Sean Noonan: Sean Noonan Brewed By Noon: Stories To Tell

Jeff Dayton-Johnson By

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Sean Noonan Brewed By Noon
Stories To Tell

The electric guitar has now been around in jazz for more years than it wasn't, but it still sometimes sounds like the organism might reject the graft. This has nothing to do with a shortage of great jazz players: for pure supple beauty one need go no further than Oscar Moore's solo, at once crystalline and labyrinthine, on the Nat King Cole Trio's 1944 recording of "Body And Soul.

But what Moore didn't address, and what has since been the source of some of the most glorious experiments and ignominious failures with the electric guitar, is how to incorporate the many timbral possibilities of the instrument, from steely precision to crackling distortion. You can begin to hear a little of this in Johnny Smith's 1952 rendition of "Moonlight In Vermont —record of the year, according to Down Beat, and featuring Stan Getz as a sideman, but who remembers it today?

It's a problem which also concerns the fusion of musical styles, and it's interesting that the two finest examples of jazz electric guitar (broadly defined) that I've heard in the past year combine rock and roll with African guitar: Extra Golden's one-off Ok-Oyot System (Thrill Jockey, 2006), and now this album by percussionist Sean Noonan's Brewed By Noon troupe.

Such a mixture is a promising recipe, mixing the hard-edged, blocky vocabulary of rock and roll with the sinuous, feline, pullulating lines of its African cousins—in the guise of Congolese rumba (as on Ok-oyot System, which featured Kenyan benga guitarist Otieno Jagwasi), or the West African forms favored by Noonan and company. The still indispensable African Music: The Pop Music Of A Continent, by Chris May and Chris Stapleton (Dutton Obelisk, 1990) reminds us that African rock is multifaceted and complex, but also that it is fundamentally guitar music. The combination is one of ying and yang, masculine and feminine, head and heart—and when it sounds right, as it does on these records, it has the ring of primordial inevitability and not of dilettantish cross-cultural collage.

Rock and African music have a rhythmic reference point in common, exploited on both of these records: the chatty, trance-inducing, minimalist harmonic patterns woven by, say, Robert Fripp and Adrian Belew in early-1980s King Crimson, which sounds so very like the interlinked and overlapping meters of West African drumming. (You can also hear this mesmerizing sound, with no guitars, on last year's Stoa, on ECM, by Nik Bärtsch's Ronin.)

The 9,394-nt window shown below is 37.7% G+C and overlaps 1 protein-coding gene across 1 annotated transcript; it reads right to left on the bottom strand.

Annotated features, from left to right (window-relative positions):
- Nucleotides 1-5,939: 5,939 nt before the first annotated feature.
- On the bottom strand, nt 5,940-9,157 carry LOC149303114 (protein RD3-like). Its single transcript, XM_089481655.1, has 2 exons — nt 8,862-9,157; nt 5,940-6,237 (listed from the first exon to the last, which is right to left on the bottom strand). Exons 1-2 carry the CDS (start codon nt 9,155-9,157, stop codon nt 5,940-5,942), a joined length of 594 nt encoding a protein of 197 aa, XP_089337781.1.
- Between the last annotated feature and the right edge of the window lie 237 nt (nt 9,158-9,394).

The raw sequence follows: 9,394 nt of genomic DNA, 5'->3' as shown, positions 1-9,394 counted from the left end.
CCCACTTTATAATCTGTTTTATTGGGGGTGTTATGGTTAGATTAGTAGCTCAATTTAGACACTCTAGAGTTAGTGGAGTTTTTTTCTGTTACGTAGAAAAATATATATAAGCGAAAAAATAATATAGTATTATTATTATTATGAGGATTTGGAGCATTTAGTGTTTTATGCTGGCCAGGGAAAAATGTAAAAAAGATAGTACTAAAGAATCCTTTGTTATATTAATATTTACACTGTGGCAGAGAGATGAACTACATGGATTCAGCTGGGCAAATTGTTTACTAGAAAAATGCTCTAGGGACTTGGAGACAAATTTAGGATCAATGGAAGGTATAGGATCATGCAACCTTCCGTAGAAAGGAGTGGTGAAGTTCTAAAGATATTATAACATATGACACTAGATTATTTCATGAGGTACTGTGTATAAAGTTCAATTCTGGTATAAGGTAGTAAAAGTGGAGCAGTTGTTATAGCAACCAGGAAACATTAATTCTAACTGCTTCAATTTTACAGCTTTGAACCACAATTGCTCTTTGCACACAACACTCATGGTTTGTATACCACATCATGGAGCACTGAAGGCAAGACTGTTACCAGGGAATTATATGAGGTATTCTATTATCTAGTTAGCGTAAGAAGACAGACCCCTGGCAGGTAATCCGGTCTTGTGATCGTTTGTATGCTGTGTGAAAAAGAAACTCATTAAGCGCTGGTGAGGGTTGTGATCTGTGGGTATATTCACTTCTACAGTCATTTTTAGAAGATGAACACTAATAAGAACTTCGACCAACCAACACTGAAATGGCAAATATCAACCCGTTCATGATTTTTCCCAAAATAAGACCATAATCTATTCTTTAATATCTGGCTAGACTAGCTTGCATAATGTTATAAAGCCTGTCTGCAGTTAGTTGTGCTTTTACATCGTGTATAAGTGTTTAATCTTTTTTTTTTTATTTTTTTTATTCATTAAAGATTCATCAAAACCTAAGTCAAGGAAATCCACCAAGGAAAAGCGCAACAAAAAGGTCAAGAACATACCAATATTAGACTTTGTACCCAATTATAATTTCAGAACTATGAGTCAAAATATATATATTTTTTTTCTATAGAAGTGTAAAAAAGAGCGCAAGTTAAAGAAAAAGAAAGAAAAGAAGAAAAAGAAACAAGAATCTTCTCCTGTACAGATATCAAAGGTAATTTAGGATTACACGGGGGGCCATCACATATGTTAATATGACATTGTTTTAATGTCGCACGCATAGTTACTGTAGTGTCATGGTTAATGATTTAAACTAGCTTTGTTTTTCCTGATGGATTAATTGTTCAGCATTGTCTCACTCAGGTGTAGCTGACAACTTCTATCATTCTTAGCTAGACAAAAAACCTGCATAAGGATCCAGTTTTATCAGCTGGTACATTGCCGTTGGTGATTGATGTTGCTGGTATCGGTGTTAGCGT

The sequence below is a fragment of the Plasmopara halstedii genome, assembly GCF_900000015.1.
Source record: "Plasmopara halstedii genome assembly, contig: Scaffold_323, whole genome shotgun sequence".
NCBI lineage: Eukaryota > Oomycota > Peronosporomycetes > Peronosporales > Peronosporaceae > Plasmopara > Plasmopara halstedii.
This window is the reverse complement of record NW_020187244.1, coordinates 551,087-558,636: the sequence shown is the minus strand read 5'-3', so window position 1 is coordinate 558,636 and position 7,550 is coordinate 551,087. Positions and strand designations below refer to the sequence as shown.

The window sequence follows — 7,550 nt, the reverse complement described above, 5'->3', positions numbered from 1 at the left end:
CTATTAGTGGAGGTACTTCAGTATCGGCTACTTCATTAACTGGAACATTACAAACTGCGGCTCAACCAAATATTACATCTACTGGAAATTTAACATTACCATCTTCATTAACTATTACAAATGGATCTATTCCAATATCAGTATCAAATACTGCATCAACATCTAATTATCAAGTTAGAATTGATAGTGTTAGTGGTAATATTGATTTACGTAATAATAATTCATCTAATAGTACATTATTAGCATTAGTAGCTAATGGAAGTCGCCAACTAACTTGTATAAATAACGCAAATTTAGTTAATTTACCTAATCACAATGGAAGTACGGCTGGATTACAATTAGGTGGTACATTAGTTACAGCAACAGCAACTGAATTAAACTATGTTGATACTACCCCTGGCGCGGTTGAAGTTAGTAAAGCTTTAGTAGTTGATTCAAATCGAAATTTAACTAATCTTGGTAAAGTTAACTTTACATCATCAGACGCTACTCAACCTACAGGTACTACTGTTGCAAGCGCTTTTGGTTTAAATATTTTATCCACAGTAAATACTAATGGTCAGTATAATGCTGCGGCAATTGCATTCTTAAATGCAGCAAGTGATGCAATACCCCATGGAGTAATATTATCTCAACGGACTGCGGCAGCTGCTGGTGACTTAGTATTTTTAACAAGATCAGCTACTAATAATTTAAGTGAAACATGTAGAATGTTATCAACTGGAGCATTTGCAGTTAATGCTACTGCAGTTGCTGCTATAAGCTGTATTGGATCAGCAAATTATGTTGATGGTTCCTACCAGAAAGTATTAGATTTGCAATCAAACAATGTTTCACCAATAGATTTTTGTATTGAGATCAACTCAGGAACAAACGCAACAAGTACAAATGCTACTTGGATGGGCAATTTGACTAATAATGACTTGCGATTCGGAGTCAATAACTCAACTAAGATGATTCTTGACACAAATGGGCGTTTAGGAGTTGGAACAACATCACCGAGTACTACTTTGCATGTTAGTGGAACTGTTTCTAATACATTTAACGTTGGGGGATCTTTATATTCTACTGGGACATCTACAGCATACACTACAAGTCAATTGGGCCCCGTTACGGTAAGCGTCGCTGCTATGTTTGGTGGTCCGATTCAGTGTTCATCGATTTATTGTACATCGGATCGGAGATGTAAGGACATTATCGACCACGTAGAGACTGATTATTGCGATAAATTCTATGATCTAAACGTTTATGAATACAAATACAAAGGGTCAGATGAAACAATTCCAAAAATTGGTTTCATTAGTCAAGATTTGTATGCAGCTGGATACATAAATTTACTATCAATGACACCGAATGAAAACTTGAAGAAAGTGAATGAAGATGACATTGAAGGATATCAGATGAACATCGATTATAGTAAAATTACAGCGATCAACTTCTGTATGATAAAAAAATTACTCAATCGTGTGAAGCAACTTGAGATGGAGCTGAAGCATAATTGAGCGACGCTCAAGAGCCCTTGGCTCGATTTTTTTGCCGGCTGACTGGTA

Stories To Tell, at its best, has that fertile combination of the grandiose gesture (for example, fuzz-tone power chords) alongside the delicate accent. Furthermore, it's the centrality of the guitar-based fusion that lends the record its coherence. There are three guitarists here, though it is heavy-hitter Marc Ribot whose solo voice is most prominent, and protean, sounding like a frenzied Carlos Santana in full flight one moment, pensive the next.

The musical fusion—or "brewing, to use the leader's preferred metaphor—owes a great deal to the percussion ensemble as well. This is a drummer's record, after all.

There are other forms of fusion going on here: linguistic, as when Susan McKeown and Abdoulaye Diabaté trade verses in Gaelic and Bambara on "Noonbrews, or when Diabaté and bassist Thierno Camara switch between the lingua francas of Mali and Senegal on the fine "Urban Mbalax. Mat Maneri's atmospheric viola, beautifully featured on the closing "Dr. Sleepytime, contributes to the Celtic tinge that Noonan, a self-described "Irish griot, seeks to produce.

"Scabies may be the record's masterpiece, though there is nary an explicit nod to Africa. It's noisy, but as was the case of the great 1980s quartet Last Exit (whose gloriously loud jazz the track resembles), you can really tell the musicians are listening to each other. As indeed they seem to be doing throughout.

Tracks: Massana Cissé Esspi; Noonbrews; Connection; Urban Mbalax; No Strings Attached; NY; Pineapple; Scabies; Dr. Sleepytime.

Personnel: Sean Noonan: electro-acoustic drum set; Marc Ribot, Aram Bajakian, Jon Madof: electric guitars; Mat Maneri: viola; Thierno Camara: electric bass, vocals, percussion; Abdoulaye Diabaté, Susan McKeown, Dawn Padmore: vocals; Jim Pugliese, Thiokho Diagne: percussion.

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